Court changes proposed for victims and witnesses
Victims and witnesses should be warned of likely questioning in court of their sexual history or bad character, the director of public prosecutions says.
They would be informed about the nature of the defence's case and given details about court procedures, if proposed guidance for prosecutors is accepted.
Alison Saunders said alleged victims of crime in England and Wales should not be "ambushed" in the witness box.
Prosecutors should test evidence, not put witnesses "on trial", she said.
As part of the proposed guidance witnesses would be told if third party material that could undermine the prosecution case had been disclosed to the defence.
Witnesses should be encouraged to ask the advocate or judge to repeat or rephrase questions and should be reminded they can ask to see their witness statement, the plans propose.
Ms Saunders - the most senior criminal prosecutor in England and Wales - has proposed the changes, saying that asking someone to come to court "without any idea of what they face in the witness box does not seem fair to me".
"To stand up in a formal setting and to be asked sometimes difficult and personal questions in front of a court full of strangers is a very big ask," she added.
She said cross examination of witnesses was "a vital part" of the court process, but courts could be made to be "fairer for victims and witnesses, while maintaining the vital balance which ensures fair trials for those in the dock".
"I am convinced that we owe it to those who are willing to come to court to help them as much as we can," she added.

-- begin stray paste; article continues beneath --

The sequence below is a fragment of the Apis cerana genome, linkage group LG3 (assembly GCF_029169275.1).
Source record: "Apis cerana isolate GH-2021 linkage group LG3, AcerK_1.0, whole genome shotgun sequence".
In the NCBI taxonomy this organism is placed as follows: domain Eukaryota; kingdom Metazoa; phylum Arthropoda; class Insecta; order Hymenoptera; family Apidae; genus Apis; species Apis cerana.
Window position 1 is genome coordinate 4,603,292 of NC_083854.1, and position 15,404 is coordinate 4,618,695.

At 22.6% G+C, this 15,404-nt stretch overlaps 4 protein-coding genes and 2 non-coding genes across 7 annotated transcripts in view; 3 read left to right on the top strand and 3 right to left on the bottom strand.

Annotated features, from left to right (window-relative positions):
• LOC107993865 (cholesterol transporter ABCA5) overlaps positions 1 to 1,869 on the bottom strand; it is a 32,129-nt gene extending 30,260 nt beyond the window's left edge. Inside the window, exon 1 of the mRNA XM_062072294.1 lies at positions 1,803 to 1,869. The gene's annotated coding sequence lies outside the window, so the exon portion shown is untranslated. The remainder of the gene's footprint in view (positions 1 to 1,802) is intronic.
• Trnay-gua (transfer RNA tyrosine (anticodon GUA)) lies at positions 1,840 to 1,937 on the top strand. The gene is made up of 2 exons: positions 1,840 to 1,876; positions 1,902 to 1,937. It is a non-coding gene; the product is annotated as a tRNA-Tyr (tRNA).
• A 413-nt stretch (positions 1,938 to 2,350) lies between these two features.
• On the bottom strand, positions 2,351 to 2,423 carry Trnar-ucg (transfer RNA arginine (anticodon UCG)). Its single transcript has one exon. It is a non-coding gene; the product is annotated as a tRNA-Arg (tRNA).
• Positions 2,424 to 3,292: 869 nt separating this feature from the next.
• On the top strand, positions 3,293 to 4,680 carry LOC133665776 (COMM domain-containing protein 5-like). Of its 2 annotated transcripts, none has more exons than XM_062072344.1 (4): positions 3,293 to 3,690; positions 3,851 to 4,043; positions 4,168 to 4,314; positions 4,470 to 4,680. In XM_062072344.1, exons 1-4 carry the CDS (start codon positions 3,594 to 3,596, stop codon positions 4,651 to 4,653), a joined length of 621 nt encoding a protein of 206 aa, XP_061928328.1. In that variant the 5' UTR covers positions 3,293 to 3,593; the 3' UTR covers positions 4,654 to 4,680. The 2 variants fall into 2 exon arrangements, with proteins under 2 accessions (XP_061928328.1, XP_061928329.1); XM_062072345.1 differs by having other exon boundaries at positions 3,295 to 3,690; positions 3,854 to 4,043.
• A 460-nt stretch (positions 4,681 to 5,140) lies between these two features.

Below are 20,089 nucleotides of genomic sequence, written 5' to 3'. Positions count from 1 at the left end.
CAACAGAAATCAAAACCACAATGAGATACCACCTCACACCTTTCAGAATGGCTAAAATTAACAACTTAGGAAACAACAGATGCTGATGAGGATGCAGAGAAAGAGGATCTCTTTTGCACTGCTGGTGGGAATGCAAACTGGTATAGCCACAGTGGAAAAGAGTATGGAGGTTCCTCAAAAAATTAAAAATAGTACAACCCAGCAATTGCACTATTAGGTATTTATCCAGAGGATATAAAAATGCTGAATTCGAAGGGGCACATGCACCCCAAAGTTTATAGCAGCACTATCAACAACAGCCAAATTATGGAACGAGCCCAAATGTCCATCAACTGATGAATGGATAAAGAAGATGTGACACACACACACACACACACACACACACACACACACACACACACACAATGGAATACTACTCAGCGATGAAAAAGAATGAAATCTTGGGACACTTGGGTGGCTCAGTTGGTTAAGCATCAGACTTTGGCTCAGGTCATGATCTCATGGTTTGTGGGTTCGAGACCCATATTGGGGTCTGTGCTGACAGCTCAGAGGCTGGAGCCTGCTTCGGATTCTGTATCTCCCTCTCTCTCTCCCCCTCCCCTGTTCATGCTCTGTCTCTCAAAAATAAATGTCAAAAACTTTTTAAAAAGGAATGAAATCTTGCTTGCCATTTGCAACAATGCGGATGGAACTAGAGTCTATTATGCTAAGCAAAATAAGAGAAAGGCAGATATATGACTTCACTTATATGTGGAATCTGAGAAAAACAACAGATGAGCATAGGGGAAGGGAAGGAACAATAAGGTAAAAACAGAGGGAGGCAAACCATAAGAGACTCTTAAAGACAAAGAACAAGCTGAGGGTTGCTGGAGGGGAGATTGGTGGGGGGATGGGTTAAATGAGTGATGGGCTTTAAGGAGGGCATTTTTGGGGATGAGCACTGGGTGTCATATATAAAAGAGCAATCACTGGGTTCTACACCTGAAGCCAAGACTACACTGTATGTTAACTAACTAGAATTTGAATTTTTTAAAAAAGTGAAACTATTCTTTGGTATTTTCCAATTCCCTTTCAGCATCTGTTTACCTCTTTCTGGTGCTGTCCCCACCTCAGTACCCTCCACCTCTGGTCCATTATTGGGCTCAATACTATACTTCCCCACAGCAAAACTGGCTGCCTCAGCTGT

But Tony Cross QC, chair of the Criminal Bar Association, told the Today programme on BBC Radio 4 he is "deeply" concerned about the proposal.
"The Court of Appeal has clearly set out that training or coaching for witnesses in criminal proceedings - this applies to prosecution and defence witnesses - is simply not permitted," he said.
"Our system of justice involves the confrontation - if I can put it that way - between the prosecution and defence as to what the witness is about to say, which should happen in the presence of the jury, not in a private room which the jury is not party to."
Last year, former director of public prosecutions Keir Starmer said victims of violent crime faced an "unacceptable ordeal in the courtroom".
It also follows a series of cases in which witnesses have complained they have been subjected to hostile cross-examination about personal matters.
Celebrity cook Nigella Lawson described her experience as a witness in the trial of her ex-husband Charles Saatchi's personal assistants as "mortifying".
The proposed guidance will be put out for consultation for eight weeks.
Victims' Commissioner Baroness Newlove, whose husband Garry was killed in August 2007 after he confronted a group outside his house, said most victims and witnesses do not know what to expect in court "until it is too late".
"They are thrown into a highly intimidating situation through no fault of their own and then left with little or no explanation to help them through it," she said.
Attorney General Jeremy Wright said giving evidence can be a "daunting" process.
"This guidance will help witnesses understand what they can expect when they are in court and also explain the process for what happens next," he said.